The remarkable advantage of this study is the use of a national cohort with a relatively long follow-up, the repeated measurement of outcome (i.e., episodic memory, mental status, and global cognition), and the large sample size. However, several limitations in this study should be pointed out. First, cognitive function was examined using self-reported screening scales and divided into limited cognitive domains rather than specific cognitive domains. However, the self-reported screening scales still included three domains: episodic memory, mental status, and global cognition, and the measurement of cognition was reliable, informational, convenient and widely used. Second, 622 (13.5%) participants were lost during the follow-up time, which may influence the association between walking speed and cognitive function as determined in this study. Third, some potential confounders, such as cancer, heart disease, and lung disease, were assessed based on retrospective self-report, which could be subject to recall bias. Furthermore, residual confounding such as mental state and physical activity could not be completely ruled out.

In conclusion, based on a national prospective study, we provided evidence that slower walking speed is associated with a subsequent risk of poorer cognitive function and faster cognitive decline in older Chinese adults. Given it is a simple, inexpensive, and non-invasive measurement, walking speed holds potential as a pragmatic target for interventions for cognitive decline.

Data availability statement

The datasets presented in this study can be found in online repositories. The names of the repository/repositories and accession number(s) can be found at: https://charls.charlsdata.com/pages/data/111/zh-cn.html.

Ethics statement

The studies involving human participants were reviewed and approved by Biomedical Ethics Review Committee of Peking University. The patients/participants provided their written informed consent to participate in this study.

Author contributions

HX and XG: full access to all the data in the study and take responsibility for the integrity of the data and the accuracy of the data analysis, study concept and design, and supervision. JL, KC, QC, ZL, and JF: acquisition, analysis, or interpretation of data. JL and KC: drafting of the manuscript. JL, KC, QC, ZL, JF, XG, and HX: critical revision of the manuscript for important intellectual content. KC: statistical analysis. JL, KC, HX, and XG: administrative, technical, or material support. All authors contributed to the article and approved the submitted version.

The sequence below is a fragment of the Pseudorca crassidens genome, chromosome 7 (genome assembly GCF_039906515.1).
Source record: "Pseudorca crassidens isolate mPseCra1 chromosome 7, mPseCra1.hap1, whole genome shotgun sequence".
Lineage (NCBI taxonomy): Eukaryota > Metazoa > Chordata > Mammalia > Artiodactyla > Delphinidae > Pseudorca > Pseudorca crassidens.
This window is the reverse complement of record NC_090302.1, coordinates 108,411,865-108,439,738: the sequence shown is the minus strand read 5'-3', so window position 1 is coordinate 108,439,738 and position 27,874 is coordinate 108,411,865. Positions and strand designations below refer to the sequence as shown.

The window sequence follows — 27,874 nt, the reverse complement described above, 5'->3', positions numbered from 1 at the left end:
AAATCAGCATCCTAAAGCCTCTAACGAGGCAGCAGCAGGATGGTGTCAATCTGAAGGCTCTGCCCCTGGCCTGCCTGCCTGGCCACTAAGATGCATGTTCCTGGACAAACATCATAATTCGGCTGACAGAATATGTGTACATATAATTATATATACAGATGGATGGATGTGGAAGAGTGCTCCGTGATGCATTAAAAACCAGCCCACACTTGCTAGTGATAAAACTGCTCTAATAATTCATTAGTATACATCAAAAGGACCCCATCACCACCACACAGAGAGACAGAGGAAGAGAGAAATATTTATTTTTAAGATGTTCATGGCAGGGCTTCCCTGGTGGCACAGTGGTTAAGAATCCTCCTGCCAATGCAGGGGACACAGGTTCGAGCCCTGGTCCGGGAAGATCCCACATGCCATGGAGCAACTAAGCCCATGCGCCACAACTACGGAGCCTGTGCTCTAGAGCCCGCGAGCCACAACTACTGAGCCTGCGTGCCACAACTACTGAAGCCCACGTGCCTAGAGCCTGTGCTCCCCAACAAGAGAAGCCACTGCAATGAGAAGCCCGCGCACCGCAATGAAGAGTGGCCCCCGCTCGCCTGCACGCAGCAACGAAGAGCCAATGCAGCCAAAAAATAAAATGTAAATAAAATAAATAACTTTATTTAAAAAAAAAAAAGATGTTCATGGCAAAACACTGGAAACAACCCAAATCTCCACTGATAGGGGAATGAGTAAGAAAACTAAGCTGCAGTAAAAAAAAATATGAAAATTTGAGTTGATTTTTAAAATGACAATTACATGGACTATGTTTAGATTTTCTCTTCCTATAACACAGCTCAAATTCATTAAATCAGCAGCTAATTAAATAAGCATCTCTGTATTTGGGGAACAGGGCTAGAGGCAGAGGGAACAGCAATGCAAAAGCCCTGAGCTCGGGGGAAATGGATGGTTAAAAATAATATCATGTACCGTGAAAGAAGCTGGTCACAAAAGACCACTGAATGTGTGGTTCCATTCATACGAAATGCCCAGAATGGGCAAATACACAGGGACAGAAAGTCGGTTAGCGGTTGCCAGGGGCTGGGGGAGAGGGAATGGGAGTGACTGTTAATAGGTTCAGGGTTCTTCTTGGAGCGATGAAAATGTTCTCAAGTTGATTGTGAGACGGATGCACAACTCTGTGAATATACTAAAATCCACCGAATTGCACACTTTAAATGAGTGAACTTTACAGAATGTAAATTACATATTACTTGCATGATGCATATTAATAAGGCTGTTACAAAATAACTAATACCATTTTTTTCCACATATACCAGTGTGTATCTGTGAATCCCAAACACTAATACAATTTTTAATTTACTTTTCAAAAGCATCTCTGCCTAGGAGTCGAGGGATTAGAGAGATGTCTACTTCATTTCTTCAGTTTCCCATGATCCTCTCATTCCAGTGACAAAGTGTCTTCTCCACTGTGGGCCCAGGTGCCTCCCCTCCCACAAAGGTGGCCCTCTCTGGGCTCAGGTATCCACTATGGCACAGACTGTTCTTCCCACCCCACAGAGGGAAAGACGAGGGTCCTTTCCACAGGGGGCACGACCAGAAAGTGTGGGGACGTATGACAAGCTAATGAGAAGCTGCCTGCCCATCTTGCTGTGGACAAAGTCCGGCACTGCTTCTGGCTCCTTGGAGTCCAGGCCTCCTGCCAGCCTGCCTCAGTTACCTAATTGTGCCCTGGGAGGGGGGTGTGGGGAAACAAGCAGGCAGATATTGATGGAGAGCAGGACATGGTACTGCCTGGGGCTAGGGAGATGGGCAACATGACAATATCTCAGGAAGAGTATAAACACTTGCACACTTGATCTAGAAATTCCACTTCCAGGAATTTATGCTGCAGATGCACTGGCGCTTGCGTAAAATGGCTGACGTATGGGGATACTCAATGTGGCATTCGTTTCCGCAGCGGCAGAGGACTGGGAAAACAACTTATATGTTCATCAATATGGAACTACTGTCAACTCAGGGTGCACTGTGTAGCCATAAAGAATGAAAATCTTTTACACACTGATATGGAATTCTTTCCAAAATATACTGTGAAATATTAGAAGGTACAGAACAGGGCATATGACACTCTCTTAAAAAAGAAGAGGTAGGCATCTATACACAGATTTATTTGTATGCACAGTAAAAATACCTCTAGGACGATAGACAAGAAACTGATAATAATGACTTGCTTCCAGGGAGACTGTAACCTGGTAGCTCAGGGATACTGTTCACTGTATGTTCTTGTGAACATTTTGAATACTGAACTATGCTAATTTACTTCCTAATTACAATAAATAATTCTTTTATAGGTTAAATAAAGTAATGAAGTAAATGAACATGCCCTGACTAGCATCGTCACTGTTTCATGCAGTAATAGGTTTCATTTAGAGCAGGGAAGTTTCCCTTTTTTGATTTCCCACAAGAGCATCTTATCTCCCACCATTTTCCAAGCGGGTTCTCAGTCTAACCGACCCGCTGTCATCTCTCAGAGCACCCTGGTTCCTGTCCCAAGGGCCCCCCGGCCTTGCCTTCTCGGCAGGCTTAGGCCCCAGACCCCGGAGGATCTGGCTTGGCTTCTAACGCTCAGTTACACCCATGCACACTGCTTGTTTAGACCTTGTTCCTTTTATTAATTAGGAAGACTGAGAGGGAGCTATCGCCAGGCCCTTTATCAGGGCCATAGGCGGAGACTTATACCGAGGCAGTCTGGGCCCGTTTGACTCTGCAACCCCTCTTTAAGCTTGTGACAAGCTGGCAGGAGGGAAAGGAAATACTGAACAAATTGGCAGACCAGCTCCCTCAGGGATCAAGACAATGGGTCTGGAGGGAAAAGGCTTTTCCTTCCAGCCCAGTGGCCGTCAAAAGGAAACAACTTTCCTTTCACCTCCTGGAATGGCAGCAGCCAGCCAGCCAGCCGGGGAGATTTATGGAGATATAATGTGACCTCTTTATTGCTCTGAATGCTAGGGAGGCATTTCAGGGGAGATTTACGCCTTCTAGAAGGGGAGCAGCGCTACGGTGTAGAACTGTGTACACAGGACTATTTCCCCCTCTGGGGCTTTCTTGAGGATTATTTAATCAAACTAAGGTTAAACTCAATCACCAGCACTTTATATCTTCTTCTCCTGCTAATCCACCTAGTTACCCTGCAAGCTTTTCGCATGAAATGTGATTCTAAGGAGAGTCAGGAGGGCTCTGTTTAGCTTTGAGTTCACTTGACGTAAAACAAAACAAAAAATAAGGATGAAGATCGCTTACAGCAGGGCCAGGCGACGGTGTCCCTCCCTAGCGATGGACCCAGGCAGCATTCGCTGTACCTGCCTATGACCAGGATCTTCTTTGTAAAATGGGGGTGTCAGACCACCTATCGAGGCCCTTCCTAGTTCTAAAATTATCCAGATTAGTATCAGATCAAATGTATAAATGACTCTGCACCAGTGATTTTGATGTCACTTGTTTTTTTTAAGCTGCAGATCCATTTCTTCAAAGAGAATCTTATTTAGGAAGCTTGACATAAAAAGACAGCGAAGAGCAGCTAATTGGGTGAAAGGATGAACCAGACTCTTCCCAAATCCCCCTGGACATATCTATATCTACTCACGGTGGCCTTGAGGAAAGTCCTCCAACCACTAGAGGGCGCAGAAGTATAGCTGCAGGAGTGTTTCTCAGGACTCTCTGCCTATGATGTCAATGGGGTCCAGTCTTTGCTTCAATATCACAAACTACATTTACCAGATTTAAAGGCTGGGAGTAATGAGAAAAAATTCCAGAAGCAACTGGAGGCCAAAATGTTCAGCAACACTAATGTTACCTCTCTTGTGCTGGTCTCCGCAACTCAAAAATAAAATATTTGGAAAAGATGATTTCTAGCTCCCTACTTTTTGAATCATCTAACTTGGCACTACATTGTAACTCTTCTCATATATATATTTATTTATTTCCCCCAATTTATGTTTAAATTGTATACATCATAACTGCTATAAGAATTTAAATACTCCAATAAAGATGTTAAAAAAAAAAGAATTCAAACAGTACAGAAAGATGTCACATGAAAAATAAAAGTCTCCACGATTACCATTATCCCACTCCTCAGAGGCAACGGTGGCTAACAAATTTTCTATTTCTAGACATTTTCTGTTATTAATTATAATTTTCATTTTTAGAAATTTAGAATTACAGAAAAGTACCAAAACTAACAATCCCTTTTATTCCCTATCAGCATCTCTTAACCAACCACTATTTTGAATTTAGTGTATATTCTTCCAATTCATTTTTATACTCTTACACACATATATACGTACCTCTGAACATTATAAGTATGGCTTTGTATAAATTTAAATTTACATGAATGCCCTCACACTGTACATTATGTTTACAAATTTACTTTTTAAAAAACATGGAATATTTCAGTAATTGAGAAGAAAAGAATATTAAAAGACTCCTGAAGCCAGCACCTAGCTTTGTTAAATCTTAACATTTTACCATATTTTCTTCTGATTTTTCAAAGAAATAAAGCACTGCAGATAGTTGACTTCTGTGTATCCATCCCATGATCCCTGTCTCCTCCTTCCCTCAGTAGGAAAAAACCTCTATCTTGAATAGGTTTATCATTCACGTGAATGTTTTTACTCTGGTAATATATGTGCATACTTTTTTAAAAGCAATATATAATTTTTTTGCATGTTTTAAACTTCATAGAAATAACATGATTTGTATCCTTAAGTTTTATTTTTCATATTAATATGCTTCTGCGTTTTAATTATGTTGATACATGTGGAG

Acknowledgments

We thank the China Center for Economic Research, National School of Development at Peking University for providing the CHARLS data.

Conflict of interest

The authors declare that the research was conducted in the absence of any commercial or financial relationships that could be construed as a potential conflict of interest.

Publisher’s note

All claims expressed in this article are solely those of the authors and do not necessarily represent those of their affiliated organizations, or those of the publisher, the editors and the reviewers. Any product that may be evaluated in this article, or claim that may be made by its manufacturer, is not guaranteed or endorsed by the publisher.

Supplementary material

The Supplementary material for this article can be found online at: https://www.frontiersin.org/articles/10.3389/fnagi.2022.1003896/full#supplementary-material

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Keywords: walking speed, cognitive function, older Chinese adults, national, cohort study

Citation: Liu J, Cui K, Chen Q, Li Z, Fu J, Gong X and Xu H (2022) Association of walking speed with cognitive function in Chinese older adults: A nationally representative cohort study. Front. Aging Neurosci. 14:1003896. doi: 10.3389/fnagi.2022.1003896

Received: 26 July 2022; Accepted: 25 October 2022;
Published: 10 November 2022.

Edited by:

Aaron Salinas-Rodriguez, National Institute of Public Health (Mexico), Mexico

Reviewed by:

Qingwei Ruan, Fudan University, China
Qian Jinghua, Beijing Sport University, China

Copyright © 2022 Liu, Cui, Chen, Li, Fu, Gong and Xu. This is an open-access article distributed under the terms of the Creative Commons Attribution License (CC BY). The use, distribution or reproduction in other forums is permitted, provided the original author(s) and the copyright owner(s) are credited and that the original publication in this journal is cited, in accordance with accepted academic practice. No use, distribution or reproduction is permitted which does not comply with these terms.

*Correspondence: Xiangwen Gong, gzwyhys@126.com; Hui Xu, xuhuiyunyun@outlook.com

These authors have contributed equally to this work and share first authorship

These authors have contributed equally to this work and share last authorship